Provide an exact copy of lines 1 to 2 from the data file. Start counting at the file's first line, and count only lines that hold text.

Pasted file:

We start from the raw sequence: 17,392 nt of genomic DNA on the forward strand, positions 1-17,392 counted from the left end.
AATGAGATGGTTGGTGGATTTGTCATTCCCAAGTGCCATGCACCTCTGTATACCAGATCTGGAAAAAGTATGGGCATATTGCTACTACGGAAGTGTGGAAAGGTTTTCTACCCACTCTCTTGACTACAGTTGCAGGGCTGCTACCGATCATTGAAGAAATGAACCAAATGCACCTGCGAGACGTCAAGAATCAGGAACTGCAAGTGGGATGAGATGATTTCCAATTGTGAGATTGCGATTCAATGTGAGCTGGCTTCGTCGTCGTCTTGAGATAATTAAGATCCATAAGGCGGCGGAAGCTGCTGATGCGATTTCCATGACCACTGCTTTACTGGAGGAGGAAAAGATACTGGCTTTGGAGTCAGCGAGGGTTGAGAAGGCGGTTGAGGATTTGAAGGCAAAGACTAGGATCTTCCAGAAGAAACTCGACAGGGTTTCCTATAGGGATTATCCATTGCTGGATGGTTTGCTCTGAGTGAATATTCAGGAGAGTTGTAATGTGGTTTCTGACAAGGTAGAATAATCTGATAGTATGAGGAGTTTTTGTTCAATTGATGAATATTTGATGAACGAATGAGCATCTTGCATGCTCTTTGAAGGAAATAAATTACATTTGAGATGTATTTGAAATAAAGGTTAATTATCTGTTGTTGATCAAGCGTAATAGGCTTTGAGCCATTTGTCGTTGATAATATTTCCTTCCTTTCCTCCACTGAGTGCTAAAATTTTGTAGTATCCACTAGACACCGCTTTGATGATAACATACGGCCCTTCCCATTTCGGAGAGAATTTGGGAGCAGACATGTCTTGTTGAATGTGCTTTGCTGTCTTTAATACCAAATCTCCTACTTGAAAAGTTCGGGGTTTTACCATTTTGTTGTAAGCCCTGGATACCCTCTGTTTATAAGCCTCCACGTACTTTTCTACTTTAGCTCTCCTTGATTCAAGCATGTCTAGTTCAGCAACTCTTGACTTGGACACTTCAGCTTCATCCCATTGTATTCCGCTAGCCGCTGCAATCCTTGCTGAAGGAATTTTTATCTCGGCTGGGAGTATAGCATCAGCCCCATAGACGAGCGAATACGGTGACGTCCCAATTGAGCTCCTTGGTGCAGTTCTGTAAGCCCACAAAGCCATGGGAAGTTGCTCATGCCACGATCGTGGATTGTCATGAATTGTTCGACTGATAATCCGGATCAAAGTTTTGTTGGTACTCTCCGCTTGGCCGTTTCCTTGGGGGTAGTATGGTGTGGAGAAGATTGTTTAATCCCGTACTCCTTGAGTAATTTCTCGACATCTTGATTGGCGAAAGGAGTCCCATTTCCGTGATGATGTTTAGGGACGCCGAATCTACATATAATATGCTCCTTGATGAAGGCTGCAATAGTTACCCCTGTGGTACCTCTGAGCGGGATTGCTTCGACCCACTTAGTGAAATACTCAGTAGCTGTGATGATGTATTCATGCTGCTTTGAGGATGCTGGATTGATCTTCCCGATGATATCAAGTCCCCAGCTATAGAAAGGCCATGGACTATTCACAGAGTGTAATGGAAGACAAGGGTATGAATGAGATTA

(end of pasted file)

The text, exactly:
We start from the raw sequence: 17,392 nt of genomic DNA on the forward strand, positions 1-17,392 counted from the left end.
AATGAGATGGTTGGTGGATTTGTCATTCCCAAGTGCCATGCACCTCTGTATACCAGATCTGGAAAAAGTATGGGCATATTGCTACTACGGAAGTGTGGAAAGGTTTTCTACCCACTCTCTTGACTACAGTTGCAGGGCTGCTACCGATCATTGAAGAAATGAACCAAATGCACCTGCGAGACGTCAAGAATCAGGAACTGCAAGTGGGATGAGATGATTTCCAATTGTGAGATTGCGATTCAATGTGAGCTGGCTTCGTCGTCGTCTTGAGATAATTAAGATCCATAAGGCGGCGGAAGCTGCTGATGCGATTTCCATGACCACTGCTTTACTGGAGGAGGAAAAGATACTGGCTTTGGAGTCAGCGAGGGTTGAGAAGGCGGTTGAGGATTTGAAGGCAAAGACTAGGATCTTCCAGAAGAAACTCGACAGGGTTTCCTATAGGGATTATCCATTGCTGGATGGTTTGCTCTGAGTGAATATTCAGGAGAGTTGTAATGTGGTTTCTGACAAGGTAGAATAATCTGATAGTATGAGGAGTTTTTGTTCAATTGATGAATATTTGATGAACGAATGAGCATCTTGCATGCTCTTTGAAGGAAATAAATTACATTTGAGATGTATTTGAAATAAAGGTTAATTATCTGTTGTTGATCAAGCGTAATAGGCTTTGAGCCATTTGTCGTTGATAATATTTCCTTCCTTTCCTCCACTGAGTGCTAAAATTTTGTAGTATCCACTAGACACCGCTTTGATGATAACATACGGCCCTTCCCATTTCGGAGAGAATTTGGGAGCAGACATGTCTTGTTGAATGTGCTTTGCTGTCTTTAATACCAAATCTCCTACTTGAAAAGTTCGGGGTTTTACCATTTTGTTGTAAGCCCTGGATACCCTCTGTTTATAAGCCTCCACGTACTTTTCTACTTTAGCTCTCCTTGATTCAAGCATGTCTAGTTCAGCAACTCTTGACTTGGACACTTCAGCTTCATCCCATTGTATTCCGCTAGCCGCTGCAATCCTTGCTGAAGGAATTTTTATCTCGGCTGGGAGTATAGCATCAGCCCCATAGACGAGCGAATACGGTGACGTCCCAATTGAGCTCCTTGGTGCAGTTCTGTAAGCCCACAAAGCCATGGGAAGTTGCTCATGCCACGATCGTGGATTGTCATGAATTGTTCGACTGATAATCCGGATCAAAGTTTTGTTGGTACTCTCCGCTTGGCCGTTTCCTTGGGGGTAGTATGGTGTGGAGAAGATTGTTTAATCCCGTACTCCTTGAGTAATTTCTCGACATCTTGATTGGCGAAAGGAGTCCCATTTCCGTGATGATGTTTAGGGACGCCGAATCTACATATAATATGCTCCTTGATGAAGGCTGCAATAGTTACCCCTGTGGTACCTCTGAGCGGGATTGCTTCGACCCACTTAGTGAAATACTCAGTAGCTGTGATGATGTATTCATGCTGCTTTGAGGATGCTGGATTGATCTTCCCGATGATATCAAGTCCCCAGCTATAGAAAGGCCATGGACTATTCACAGAGTGTAATGGAAGACAAGGGTATGAATGAGATTA